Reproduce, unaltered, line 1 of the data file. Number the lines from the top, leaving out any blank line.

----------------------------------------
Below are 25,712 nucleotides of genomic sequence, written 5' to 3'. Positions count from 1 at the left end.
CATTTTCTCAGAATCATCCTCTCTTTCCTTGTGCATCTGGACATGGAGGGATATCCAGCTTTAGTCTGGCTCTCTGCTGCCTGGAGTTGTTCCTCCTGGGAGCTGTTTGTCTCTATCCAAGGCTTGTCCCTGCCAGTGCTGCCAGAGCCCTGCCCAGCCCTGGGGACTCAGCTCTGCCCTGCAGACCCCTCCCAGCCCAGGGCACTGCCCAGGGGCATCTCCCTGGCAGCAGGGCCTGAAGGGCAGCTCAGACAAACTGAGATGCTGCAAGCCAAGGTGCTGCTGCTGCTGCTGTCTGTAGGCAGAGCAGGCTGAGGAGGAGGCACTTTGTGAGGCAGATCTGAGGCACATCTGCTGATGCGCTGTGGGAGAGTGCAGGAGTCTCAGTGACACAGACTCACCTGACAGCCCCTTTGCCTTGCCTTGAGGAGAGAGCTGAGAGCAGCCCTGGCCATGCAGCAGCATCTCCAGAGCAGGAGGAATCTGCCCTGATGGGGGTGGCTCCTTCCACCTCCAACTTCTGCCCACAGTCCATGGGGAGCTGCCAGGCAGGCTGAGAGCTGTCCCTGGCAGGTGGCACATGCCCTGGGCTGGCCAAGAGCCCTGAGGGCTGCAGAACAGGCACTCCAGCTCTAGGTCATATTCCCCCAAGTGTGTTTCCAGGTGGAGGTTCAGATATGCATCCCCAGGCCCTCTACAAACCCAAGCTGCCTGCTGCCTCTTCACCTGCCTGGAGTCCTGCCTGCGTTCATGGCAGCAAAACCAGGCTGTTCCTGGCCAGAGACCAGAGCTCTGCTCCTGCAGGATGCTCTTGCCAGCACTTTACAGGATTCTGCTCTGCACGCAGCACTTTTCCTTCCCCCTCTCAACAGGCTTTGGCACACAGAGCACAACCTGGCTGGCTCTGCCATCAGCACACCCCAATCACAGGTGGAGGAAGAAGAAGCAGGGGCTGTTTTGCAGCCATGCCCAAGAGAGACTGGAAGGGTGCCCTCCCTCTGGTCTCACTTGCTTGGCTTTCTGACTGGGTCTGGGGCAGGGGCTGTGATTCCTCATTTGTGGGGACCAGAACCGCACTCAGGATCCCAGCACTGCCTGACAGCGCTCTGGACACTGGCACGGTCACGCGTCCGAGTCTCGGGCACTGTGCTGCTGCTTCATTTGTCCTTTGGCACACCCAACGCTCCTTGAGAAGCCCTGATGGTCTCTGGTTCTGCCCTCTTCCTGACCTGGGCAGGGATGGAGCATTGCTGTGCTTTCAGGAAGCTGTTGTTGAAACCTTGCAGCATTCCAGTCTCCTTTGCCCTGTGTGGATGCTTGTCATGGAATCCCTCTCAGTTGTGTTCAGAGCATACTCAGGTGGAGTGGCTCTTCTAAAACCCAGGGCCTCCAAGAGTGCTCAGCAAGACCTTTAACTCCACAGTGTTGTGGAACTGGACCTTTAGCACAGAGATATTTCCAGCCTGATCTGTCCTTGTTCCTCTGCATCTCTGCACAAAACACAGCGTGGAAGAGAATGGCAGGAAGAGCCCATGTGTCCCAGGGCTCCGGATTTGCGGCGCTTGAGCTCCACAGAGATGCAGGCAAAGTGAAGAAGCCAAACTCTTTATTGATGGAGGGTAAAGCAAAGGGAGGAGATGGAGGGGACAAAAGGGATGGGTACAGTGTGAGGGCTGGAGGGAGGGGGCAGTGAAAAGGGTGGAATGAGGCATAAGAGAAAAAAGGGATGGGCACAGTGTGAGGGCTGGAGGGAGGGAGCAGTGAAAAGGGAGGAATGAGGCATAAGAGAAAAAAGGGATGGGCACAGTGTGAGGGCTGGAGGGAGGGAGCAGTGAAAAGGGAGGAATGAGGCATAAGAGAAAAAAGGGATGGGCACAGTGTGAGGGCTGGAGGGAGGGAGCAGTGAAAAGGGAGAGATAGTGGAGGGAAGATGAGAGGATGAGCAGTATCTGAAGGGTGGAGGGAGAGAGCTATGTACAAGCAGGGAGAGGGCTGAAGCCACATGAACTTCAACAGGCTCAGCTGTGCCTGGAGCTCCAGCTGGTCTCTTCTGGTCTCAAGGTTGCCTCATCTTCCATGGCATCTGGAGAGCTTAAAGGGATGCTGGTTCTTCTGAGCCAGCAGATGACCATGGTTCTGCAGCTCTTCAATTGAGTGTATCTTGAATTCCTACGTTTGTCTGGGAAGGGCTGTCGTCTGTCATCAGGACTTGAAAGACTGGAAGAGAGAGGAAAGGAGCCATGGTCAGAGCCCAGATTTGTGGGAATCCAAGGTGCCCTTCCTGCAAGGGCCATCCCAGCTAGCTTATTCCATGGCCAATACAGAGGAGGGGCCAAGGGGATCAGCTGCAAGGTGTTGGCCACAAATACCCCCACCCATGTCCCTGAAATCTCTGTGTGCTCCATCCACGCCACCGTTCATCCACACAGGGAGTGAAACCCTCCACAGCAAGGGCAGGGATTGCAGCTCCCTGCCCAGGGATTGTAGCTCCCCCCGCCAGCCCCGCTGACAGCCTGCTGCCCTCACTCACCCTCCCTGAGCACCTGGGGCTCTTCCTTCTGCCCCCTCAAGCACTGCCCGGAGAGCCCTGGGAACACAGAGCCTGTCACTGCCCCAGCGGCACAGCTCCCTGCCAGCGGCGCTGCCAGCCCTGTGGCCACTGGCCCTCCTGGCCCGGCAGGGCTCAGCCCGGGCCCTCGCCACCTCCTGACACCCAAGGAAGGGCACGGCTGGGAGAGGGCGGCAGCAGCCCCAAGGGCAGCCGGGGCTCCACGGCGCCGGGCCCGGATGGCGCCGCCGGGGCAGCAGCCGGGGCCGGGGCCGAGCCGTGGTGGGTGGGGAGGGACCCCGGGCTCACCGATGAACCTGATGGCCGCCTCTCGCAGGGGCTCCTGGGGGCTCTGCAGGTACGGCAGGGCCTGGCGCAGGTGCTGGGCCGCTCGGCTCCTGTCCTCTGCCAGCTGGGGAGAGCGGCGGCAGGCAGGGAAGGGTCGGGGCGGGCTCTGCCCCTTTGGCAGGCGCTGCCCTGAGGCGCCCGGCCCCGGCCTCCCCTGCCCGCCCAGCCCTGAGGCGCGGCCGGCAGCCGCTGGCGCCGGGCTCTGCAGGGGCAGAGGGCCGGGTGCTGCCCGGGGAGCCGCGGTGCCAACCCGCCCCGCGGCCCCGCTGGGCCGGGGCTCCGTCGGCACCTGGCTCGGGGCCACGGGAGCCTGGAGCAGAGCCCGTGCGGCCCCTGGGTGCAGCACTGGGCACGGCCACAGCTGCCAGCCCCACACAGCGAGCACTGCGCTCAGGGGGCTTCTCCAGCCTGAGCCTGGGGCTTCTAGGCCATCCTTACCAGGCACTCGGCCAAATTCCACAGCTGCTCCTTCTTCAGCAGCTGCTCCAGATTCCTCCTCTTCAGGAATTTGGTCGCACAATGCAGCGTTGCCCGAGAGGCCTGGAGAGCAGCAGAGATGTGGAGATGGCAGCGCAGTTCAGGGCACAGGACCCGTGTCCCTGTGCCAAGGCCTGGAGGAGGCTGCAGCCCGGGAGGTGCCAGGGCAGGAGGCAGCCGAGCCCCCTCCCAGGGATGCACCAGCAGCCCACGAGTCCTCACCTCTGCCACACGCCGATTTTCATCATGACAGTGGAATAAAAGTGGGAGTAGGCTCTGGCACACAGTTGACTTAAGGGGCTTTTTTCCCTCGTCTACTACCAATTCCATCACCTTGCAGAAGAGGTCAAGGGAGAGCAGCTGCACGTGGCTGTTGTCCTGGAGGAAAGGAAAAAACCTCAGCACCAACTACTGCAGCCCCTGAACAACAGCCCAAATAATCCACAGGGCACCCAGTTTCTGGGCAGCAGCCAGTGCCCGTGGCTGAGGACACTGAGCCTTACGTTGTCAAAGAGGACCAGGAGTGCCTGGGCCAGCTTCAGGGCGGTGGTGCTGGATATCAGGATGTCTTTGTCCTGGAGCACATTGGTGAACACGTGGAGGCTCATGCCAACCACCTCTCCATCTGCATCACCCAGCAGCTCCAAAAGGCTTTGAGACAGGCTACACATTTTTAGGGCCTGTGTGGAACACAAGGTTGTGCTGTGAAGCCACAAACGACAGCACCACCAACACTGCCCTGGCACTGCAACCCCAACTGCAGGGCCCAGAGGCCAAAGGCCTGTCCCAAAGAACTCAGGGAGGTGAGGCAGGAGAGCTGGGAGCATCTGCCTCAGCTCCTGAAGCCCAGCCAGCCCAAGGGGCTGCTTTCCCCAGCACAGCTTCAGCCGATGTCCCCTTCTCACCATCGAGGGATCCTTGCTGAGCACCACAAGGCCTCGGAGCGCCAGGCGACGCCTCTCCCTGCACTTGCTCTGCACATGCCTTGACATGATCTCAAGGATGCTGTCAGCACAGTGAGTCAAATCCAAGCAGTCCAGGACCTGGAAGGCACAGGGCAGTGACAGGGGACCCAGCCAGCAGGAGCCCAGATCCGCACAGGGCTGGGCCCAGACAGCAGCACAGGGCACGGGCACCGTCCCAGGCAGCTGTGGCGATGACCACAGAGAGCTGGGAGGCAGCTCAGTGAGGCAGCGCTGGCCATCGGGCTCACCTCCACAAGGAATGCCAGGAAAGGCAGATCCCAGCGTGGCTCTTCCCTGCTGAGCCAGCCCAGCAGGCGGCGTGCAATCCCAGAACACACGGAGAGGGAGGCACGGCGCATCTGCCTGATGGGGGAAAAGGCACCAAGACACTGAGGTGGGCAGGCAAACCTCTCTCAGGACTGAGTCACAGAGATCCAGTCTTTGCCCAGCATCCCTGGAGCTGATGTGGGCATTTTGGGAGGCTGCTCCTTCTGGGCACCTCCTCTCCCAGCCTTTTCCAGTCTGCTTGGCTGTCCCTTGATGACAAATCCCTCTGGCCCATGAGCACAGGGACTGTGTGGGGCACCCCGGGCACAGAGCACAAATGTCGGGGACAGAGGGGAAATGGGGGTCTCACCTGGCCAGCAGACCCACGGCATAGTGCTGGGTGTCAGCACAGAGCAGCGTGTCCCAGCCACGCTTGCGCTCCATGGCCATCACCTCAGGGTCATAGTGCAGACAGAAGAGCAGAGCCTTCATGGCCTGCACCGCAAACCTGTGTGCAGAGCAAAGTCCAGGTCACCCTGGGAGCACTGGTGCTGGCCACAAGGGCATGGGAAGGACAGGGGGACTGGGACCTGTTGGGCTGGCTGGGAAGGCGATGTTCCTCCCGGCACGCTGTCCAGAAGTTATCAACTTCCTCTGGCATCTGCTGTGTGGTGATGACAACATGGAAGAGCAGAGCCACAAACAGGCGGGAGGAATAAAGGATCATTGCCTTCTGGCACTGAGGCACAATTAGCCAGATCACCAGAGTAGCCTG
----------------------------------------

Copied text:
Below are 25,712 nucleotides of genomic sequence, written 5' to 3'. Positions count from 1 at the left end.